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Sri Lanka has a long history of monumentalizing and memorializing. Both rural and urban islandscapes are scattered with Buddhist stupas and irrigation tanks built by pacifist as well as war-mongering monarchs, rock stelae proclaiming conquests, cave inscriptions commemorating acts of beneficence, statues of colonial and nationalist rulers, tsunami memorials, war cemeteries and ‘victory’ monuments. Monumentalizing has also been accompanied by iconoclasm, in post-war Sri Lanka, and the battle for memory and forgetting plays a central role in the Sri Lankan state’s fraught relationship with its Tamil population who have borne the brunt of a three-decade long war. This paper delineates certain contours of this festering wound while exploring an alternative politics of bereavement and memorialization encompassed in the work of one of Sri Lanka’s foremost artists.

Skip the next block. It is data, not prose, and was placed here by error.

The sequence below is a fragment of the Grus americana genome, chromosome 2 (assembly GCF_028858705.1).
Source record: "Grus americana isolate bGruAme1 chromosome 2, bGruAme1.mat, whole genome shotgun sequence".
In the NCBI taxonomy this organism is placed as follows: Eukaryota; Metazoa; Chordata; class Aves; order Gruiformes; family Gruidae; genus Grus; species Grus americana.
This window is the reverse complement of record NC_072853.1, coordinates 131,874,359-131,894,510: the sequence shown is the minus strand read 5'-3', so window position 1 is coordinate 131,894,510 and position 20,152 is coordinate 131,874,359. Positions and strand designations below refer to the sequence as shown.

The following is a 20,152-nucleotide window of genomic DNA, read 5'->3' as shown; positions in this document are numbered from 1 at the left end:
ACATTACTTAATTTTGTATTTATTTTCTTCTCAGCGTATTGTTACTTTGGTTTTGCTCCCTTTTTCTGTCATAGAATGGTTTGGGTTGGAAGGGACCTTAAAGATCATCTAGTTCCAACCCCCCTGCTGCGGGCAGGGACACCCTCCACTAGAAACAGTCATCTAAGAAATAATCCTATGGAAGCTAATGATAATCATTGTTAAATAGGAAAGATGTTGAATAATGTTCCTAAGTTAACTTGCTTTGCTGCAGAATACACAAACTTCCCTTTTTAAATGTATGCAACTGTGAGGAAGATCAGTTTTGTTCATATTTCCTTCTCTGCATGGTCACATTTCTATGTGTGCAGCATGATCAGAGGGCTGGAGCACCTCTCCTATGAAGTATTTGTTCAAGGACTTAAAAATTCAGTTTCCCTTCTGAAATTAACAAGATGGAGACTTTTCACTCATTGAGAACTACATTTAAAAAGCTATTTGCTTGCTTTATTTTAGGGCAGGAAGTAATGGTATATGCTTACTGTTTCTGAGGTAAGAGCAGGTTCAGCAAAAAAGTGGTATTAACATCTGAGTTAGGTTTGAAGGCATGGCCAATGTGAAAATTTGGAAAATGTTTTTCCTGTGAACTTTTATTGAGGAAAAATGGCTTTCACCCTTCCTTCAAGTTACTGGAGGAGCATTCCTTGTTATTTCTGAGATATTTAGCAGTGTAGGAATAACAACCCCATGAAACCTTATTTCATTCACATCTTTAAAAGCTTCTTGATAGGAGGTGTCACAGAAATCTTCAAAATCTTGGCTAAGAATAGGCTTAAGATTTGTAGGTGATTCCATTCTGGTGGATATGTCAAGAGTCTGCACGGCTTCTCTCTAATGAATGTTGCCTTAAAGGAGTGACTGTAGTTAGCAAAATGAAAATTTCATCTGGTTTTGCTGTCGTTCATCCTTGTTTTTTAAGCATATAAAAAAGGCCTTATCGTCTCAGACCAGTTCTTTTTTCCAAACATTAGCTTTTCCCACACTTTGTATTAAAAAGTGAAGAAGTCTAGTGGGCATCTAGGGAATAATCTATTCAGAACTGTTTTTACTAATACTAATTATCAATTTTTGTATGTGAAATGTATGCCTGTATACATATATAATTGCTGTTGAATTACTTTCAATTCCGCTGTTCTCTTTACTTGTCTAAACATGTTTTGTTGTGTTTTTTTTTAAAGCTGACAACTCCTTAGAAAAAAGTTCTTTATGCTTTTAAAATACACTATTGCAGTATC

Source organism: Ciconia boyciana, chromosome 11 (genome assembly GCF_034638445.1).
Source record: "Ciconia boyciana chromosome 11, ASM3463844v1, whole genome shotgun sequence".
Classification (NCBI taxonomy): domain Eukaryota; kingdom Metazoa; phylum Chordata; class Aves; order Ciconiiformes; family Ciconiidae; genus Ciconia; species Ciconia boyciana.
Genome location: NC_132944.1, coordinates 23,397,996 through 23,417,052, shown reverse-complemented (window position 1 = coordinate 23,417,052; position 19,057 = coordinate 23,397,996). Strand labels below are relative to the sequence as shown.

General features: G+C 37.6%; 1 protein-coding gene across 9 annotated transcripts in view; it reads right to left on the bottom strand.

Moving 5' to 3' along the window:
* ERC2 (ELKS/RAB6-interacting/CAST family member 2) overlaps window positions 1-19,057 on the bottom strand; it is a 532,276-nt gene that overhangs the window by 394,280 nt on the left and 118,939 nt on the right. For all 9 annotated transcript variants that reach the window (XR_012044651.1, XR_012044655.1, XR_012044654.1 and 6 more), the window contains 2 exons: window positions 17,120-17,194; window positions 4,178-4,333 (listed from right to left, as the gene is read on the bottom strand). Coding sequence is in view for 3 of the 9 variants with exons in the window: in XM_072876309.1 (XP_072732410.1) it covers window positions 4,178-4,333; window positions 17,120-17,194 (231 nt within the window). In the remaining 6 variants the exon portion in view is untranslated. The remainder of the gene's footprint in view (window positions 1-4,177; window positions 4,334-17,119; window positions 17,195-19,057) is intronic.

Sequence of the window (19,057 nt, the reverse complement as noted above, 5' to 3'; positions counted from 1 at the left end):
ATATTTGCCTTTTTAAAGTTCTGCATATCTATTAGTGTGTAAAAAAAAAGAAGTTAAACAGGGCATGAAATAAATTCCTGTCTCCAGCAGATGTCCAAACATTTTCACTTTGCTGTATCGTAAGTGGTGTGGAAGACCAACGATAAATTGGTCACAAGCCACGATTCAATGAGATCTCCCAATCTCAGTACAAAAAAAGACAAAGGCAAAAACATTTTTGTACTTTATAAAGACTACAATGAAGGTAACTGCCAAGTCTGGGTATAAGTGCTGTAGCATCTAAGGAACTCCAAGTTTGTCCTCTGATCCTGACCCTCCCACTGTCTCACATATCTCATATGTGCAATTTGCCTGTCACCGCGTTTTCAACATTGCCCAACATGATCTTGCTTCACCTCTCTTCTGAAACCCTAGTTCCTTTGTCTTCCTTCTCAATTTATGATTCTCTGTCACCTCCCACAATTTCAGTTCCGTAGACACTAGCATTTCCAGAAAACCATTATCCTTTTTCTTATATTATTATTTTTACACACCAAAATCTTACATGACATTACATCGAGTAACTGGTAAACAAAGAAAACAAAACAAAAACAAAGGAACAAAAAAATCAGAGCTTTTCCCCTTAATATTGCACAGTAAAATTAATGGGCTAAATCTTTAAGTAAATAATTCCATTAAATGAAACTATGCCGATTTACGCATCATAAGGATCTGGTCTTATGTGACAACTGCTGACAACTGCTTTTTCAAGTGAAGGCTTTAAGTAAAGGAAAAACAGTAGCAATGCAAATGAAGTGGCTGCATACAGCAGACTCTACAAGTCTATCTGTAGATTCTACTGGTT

Malathi de Alwis received her PhD in Socio-Cultural Anthropology from the University of Chicago and is currently affiliated with the Faculty of Graduate Studies, University of Colombo and the Open University, Colombo. She has also taught at the University of Chicago, New School for Social Research, New York, the International Women’s University, Hannover and the University of Witwatersrand, Johannesburg. She has written extensively on nationalism, humanitarianism, maternalism, suffering and memorialization and is the co-editor of Tsunami in a Time of War: Aid, Activism and Reconstruction in Sri Lanka and Aceh (2009), Feminists Under Fire: Exchanges Across War Zones (2003) and Embodied Violence: Communalising Women’s Sexuality in South Asia (1996). De Alwis has been involved in environmental, feminist and anti-war activism for much of her life and is the co-founder of several feminist peace organizations in Sri Lanka as well as the United States.
Dr. de Alwis’ lecture is part of a larger programme at York University, organized by the Centre for Feminist Research. For more information, visit http://cfr.info.yorku.ca/.